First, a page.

Bon Voyage proves how adaptive Melody’s Echo Chamber as a project can be when push comes to shove.
Melody Prochet spoke a bit on the nose to detail her comeback record, Bon Voyage, describing it to Pitchfork as “a well I could scream, confide, and whisper into without prudishness.” As the name suggests, Prochet’s dream-pop solo project Melody’s Echo Chamber exists as her safe space to freely let out her private musings. Such an outlet seems especially vital after taking a peek at the past six years of her life since her self-titled debut, a tumultuous period filled with a scrapped album after a painful two-year session and a serious physical accident. Throughout Bon Voyage, Prochet tries her best to make sense out of such traumatic chaos.
The initial impression of Melody’s Echo Chamber as heard on the 2012 album sounded rather innocent. Prochet built her private pop outlet based on the retro dream-pop foundations of Broadcast with her thin, ethereal voice panning across blown-out guitar riffs and warm analog synths. While the caked-on distortion amplified the size of her songs, its density gave the songs a heady feel without a window of release. The unsettling atmosphere inflated her emotions into a more intense figure, drawing out the most of its power in a single like “I Follow You.”
The introverted borders once set in Prochet’s compact debut breaks down in Bon Voyage as she lets her music wander into a more otherworldly frontier. The album opens with what sounds like a typical Melody’s Echo Chamber fixture as a reverb-heavy guitar riff introduces “Cross My Heart,” but the familiar air soon gets interrupted by an anonymous beat-boxing, like she accidentally moved the knob to pick up a different radio signal. As more and more musical flourishes from flutes to strings pour into the six-minute psychedelia, she treads away from a traditional verse-chorus structure of a pop song to instead let these new dizzying instruments do the talking.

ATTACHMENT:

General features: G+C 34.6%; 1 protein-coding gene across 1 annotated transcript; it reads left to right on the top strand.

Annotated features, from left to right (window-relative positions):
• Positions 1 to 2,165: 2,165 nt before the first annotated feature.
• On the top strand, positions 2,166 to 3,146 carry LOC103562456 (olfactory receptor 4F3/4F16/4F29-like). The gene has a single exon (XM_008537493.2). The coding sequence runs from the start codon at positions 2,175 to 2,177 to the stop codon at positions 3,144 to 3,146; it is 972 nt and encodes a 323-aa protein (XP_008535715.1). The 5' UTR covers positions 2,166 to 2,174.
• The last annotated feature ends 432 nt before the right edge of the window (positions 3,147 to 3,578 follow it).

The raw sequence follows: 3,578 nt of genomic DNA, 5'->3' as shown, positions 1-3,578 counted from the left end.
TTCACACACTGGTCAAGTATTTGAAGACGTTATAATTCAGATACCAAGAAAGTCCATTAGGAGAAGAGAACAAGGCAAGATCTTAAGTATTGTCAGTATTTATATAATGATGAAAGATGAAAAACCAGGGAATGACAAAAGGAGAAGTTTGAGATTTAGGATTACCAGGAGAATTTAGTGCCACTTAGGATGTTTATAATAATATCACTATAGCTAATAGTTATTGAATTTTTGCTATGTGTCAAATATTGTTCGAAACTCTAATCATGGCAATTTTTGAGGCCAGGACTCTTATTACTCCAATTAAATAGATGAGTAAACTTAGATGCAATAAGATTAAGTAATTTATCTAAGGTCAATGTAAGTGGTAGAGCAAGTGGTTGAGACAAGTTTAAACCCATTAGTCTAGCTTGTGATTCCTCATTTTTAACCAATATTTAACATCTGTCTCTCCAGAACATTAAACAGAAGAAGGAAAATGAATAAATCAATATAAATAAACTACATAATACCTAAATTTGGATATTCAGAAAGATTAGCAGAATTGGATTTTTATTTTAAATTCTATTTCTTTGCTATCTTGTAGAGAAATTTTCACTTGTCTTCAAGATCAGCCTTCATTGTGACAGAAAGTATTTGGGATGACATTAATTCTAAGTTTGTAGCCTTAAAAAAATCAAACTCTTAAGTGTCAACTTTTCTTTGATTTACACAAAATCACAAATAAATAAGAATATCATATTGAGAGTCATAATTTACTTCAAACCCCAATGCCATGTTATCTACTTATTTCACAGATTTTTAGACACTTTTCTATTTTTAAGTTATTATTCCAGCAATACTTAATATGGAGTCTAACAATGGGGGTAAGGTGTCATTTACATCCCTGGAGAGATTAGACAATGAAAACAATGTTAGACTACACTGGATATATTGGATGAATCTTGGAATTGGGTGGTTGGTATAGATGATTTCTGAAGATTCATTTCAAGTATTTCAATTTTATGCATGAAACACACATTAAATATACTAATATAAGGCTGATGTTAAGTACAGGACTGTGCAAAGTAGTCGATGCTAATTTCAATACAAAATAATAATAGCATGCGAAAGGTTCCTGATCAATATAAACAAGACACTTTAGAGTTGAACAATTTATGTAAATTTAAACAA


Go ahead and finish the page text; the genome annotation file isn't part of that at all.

As Prochet plays with form, she also finds more room for growth in Melody’s Echo Chamber’s musical identity. The rich new additions of sounds stay true to the project’s already-well-defined world that imports elements from psychedelic rock, European pop and synthesizer music released in the ’60s and ’70s. Yet it also inspires new modes of expression beyond the bashful pop signature to the debut. “Shirim” moves with a more extroverted feel, thanks to the loosely disco guitar licks. Meanwhile, “Vision of Someone Special” indulges her baroque interests by stacking strings and synths that reach for the skies.
The woozy trip during the A-side of Bon Voyage progresses into a terrifying direction, and the unsettling feel shared in the first three songs portrays an experience headed into a downward spiral. “Breathe In, Breathe Out” speaks literally about her exercise to keep calm, and it doesn’t help she’s surrounded by a swarm of nerve-wracking sounds. Foreign voices and sudden shifts in motion constantly disrupt the song’s flow as she tries to remain strong. That sense of anxiety then warps into its darkest point in “Desert Horse” as a series of uncomfortable noises threatens her stability. “So much blood on my hands,” she sings coldly before taking a deep breath, only for a random scream to keep her on high alert.
While the latter half of the album offers more clarity as well as more immediate joys, the chaotic experiments of the first three songs are more honest to the current state of Melody’s Echo Chamber. The kitchen-sink sounds don’t quite coalesce into a defined song, yet they tell plenty about Prochet’s headspace while she was putting the record together. If anything, the disorganized side of Bon Voyage proves how adaptive Melody’s Echo Chamber as a project can be when push comes to shove.